Iradj Bagherzade, founder and chairman of educational publishing house and Bloomsbury imprint I B Tauris, has died aged 80.
Bagherzade had been chairman for 35 years. He passed away on 8th January 2023.
By Lauren Brown
He started his publishing career with Time Life Books in New York, and in 1979 was sent to Tehran to establish a local publishing arm. Within a few months the Islamic Revolution had closed his fledgling operation and he returned to London to try again, this time setting up a publishing house. I B Tauris & Co launched its first list in 1983, dedicated to publishing quality non-fiction in the hinterland between trade and academic. Bagherzade described it as “a university press without a university”.
Jonathan McDonnell, former managing director of I B Tauris, said: “Tauris soon established a reputation for quality in the areas of Middle East studies and politics (with bestsellers including Ahmed Rashid’s Taliban) gradually adding lists in international relations, history, classics, religion and film and visual culture, art and architecture, along with travel books in its Tauris Parke Paperbacks imprint. At its peak it was publishing about 260 books annually.
“Having rebuffed the advances of corporate suitors over the years, in 2018 Iradj accepted an offer by Bloomsbury to acquire the company. After a handover period of some months in Bedford Square, he left to pursue interests that ranged from indulging his grandchildren to some quite serious skiing: he was on the Colorado slopes just a few days before his death.”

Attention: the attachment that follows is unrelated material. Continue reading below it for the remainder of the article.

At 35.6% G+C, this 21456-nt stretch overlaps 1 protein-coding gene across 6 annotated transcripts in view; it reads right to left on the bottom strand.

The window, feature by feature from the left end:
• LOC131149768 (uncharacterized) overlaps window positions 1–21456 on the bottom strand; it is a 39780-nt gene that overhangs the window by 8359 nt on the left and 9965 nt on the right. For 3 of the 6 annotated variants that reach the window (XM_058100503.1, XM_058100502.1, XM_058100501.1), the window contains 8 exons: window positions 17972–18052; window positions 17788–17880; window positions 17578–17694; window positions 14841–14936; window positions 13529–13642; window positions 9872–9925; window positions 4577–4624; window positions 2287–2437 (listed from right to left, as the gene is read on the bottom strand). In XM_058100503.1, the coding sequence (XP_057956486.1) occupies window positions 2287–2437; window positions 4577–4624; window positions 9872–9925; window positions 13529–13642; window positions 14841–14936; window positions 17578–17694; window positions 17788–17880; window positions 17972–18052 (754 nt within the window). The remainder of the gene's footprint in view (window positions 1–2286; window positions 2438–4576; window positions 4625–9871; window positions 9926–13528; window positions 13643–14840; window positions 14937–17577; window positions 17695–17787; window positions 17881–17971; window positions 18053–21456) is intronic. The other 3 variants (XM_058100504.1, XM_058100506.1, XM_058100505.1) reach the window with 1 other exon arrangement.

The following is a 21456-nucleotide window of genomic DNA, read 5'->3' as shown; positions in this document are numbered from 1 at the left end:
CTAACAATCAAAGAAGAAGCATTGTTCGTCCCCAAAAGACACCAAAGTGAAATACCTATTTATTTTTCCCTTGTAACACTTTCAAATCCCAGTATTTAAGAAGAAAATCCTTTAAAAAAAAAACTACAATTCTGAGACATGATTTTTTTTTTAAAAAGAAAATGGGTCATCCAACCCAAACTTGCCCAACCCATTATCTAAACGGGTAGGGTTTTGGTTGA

Jo Godfrey, former editorial director of I B Tauris, now senior commissioning editor at Yale University Press London, said: “Iradj had so many friends in the publishing world and made such a contribution to the industry over many years.”
Alex Wright, a former employee of Bagherzade, now senior executive publisher and head of humanities at Cambridge University Press, described Bagherzade as “one of the finest and cleverest publishers I have known, polymathic in his interests and knowledge, subtle and astute in his thinking, and full of small kindnesses and generosities”.
He said: “Iradj had a gifted knack of attracting not just great writers but also talented and highly individualistic colleagues. He approved of people who thought for themselves, who were quirky and left-field and questioning. Much like himself, in fact. Many of those erstwhile colleagues now occupy some of the leading positions in the world of academic publishing, whether at Yale, OUP, CUP, Bloomsbury or elsewhere. All his protégés, wherever they are now, in large part owe their careers and advancement to the wise and humane tutelage of their former boss. Iradj liked and was interested in people, and though he also liked to tease (he had a great sense of michievous fun, especially when it came to others’ religious belief – which perplexed him) he cared about his friends and mentees deeply. I am proud to have been his friend as well as (for 15 remarkable and unforgettable years) one of his acquisitions editors and employees. My life – personally and professionally – was enriched through knowing him, and the sense of loss is huge and deep.”